Breastfeeding

A midwife’s tips for Supporting breastfeeding

Partner involvement has been shown to make a positive difference to outcomes for both mum and baby.

Partners play a pivotal role

We know, because research shows us over and over and over again that breastfeeding is best for baby, physically, emotionally and psychologically. Breastfeeding is a “whole food” in the truest terms. So we should be doing everything we can to support and continue uninterrupted breastfeeding. Breastfeeding is not about you, the partner, but you do have a pivitol role in the success of breastfeeding. Once again research tells us that the partner’s support and encouragement with breastfeeding means breastfeeding is more likely to be successful.

So breastfeeding mum’s need your support and help to breastfeed.

One of the main roles of the partner is to teach the baby that love and bonding are not always associated with food”

(Author unknown)

How you can help

People may feel guilty or are made to feel guilty that your partner doesn’t have any “bonding time “ with baby because baby is breastfed. This is often given as the reason to stop breastfeeding or to introduce a bottle. This is not true. There are lots of ways that your partner can spend special time and bond with baby.

Some examples are as follows but I am pretty sure you will think of your own things to do that you and baby can enjoy together. Expect that these things will change as baby grows and spends more time awake:

  • Skin to skin. Skin-to-skin helps baby maintain baby’s body temperature, calms them, nurtures bonding, supports baby’s attachment and emotional development, makes them feel secure, regulates their heart beat and metabolism
  • Hold baby, whether they are asleep or awake. Watch their little faces – they are really quite fascinating
  • Settle baby after they have fed. Babies will often settle better for you because you don’t smell of milk. Because men’s heartbeat is usually slower than women’s it may have a calming effect on baby and help them settle more readily.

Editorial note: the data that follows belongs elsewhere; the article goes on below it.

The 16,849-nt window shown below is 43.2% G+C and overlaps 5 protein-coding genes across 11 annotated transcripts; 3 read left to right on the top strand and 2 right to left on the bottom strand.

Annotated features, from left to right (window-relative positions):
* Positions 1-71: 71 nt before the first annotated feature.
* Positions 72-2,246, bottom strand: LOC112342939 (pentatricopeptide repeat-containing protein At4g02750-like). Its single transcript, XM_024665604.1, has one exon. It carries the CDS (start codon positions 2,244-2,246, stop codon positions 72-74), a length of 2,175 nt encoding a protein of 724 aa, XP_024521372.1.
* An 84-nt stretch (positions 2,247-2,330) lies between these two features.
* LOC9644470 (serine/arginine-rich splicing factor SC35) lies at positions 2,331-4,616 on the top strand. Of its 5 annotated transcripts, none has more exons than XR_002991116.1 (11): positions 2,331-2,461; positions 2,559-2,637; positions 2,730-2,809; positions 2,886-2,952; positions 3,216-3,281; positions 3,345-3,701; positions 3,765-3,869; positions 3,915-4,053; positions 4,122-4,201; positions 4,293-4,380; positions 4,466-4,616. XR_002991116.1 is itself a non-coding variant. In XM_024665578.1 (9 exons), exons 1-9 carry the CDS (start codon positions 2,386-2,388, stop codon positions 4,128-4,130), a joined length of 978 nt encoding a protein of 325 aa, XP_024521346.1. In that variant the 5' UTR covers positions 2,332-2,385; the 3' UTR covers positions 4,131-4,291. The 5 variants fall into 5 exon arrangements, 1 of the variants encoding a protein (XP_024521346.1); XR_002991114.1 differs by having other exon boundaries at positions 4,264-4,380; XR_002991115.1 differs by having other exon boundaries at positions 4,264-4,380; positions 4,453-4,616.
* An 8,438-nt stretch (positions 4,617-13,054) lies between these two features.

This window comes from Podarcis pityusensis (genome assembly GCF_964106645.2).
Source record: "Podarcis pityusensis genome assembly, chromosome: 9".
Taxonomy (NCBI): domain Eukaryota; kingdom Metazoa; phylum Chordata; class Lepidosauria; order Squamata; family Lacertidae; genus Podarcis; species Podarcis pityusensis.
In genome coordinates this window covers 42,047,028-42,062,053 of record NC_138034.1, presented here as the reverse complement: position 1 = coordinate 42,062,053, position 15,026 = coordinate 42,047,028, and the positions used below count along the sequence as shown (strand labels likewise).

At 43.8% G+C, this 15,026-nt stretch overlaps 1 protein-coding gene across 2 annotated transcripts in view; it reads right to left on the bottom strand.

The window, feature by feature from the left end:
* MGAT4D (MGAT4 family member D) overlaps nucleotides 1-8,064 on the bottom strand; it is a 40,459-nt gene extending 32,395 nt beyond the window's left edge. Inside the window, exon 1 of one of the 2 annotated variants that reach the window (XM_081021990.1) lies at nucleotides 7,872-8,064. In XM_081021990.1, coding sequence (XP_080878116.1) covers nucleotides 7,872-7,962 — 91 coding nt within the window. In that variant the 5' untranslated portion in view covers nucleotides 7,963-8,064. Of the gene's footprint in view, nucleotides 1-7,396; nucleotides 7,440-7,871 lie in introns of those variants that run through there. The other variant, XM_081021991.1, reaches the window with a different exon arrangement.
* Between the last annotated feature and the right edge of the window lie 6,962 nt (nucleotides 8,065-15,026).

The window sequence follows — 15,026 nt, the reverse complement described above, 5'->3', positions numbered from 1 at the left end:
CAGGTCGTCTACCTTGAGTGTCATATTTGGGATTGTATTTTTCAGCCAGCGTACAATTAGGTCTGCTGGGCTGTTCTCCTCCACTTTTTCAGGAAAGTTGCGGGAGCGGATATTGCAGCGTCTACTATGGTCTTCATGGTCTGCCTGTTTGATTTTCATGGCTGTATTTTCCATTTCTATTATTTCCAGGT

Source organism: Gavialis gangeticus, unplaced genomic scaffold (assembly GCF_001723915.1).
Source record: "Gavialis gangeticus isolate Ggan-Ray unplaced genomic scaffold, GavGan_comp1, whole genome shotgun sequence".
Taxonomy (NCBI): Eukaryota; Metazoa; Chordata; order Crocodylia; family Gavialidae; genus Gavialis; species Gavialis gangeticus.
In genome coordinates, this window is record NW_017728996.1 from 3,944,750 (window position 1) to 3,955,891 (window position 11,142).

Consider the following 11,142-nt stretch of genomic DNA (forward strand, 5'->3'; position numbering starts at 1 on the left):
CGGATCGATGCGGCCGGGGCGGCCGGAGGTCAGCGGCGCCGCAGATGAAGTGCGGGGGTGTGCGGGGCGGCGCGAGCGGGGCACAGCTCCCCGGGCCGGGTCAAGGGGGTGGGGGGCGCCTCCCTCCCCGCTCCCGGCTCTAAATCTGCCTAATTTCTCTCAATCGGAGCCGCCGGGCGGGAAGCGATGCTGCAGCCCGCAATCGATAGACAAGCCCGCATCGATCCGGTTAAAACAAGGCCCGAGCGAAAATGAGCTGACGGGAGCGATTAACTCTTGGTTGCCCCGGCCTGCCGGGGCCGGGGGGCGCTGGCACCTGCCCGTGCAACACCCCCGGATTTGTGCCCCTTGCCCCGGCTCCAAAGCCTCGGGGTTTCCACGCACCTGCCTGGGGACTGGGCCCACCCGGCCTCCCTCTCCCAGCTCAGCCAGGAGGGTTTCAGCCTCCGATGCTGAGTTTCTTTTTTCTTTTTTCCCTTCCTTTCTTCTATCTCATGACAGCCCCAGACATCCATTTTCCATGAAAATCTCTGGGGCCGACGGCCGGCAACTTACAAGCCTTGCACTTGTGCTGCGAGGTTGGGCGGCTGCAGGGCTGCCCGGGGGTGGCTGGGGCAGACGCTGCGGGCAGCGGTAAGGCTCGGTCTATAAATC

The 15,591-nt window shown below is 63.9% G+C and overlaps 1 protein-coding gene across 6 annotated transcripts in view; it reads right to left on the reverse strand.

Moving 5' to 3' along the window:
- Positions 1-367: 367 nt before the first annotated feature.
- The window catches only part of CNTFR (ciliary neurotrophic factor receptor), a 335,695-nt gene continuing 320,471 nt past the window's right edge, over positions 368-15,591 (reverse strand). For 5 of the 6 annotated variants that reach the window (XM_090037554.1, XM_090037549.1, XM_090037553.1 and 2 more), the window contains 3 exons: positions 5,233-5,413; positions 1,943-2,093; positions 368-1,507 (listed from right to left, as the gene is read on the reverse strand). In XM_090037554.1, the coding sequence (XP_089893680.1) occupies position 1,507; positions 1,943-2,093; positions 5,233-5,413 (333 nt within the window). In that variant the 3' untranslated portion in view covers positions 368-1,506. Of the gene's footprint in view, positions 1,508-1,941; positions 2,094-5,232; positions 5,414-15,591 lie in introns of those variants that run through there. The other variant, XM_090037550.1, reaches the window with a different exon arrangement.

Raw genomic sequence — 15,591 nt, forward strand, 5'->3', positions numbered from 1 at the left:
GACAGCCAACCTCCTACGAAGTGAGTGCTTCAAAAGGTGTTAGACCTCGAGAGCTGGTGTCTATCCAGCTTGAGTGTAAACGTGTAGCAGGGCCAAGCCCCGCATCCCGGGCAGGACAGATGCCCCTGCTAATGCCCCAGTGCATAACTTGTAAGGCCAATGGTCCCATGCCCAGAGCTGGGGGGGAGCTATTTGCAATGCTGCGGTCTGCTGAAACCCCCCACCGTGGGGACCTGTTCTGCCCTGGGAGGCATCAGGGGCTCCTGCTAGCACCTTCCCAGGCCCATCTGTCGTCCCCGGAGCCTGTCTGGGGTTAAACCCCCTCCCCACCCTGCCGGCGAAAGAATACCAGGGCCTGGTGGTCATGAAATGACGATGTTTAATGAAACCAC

• Bathe your baby. Or have a shower or a bath with baby. This gives you the opportunity for skin to skin and babies love it.
  • Baby massage. Some babies enjoy it, others not so much. Your baby will let you know. You can learn baby massage techniques from a dvd ( You can buy one or they have them at the library) and the internet has lots of information on baby massage
  • Baby wearing….. You can wear baby too. You can wear baby on the “outside” or skin-to-skin. Again information on baby wearing is available from the library or internet.
  • Read and talk to your baby, sing to your baby. Your baby will recognise your voice if you have been around during pregnancy and you will be surprised at how they respond
  • Take baby out for a walk. Either wearing baby or in a pram. Show your baby off!
  • Play with your baby. Initially it may appear all baby does is eat and sleep but after the first week or two there will be periods that baby is awake for a little longer and will start to engage with you. Your baby will look and gaze at you and begin to smile. Teach them to poke out their little tongue, in a week or 2 they will copy you. Their little brains are like sponges it is an amazing thing to watch them taking everything in and trying to communicate with you

The rewards of Dad’s getting involved and actively making an effort to bond with baby separate from feeding are great. It gives mum a wee bit of a break time as well 

Supporting your partner during labour

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Every birth is a unique and personal experience. We will work with you to develop a birth plan that meets your needs. Providing you with the information to feel prepared and ready for your most amazing journey.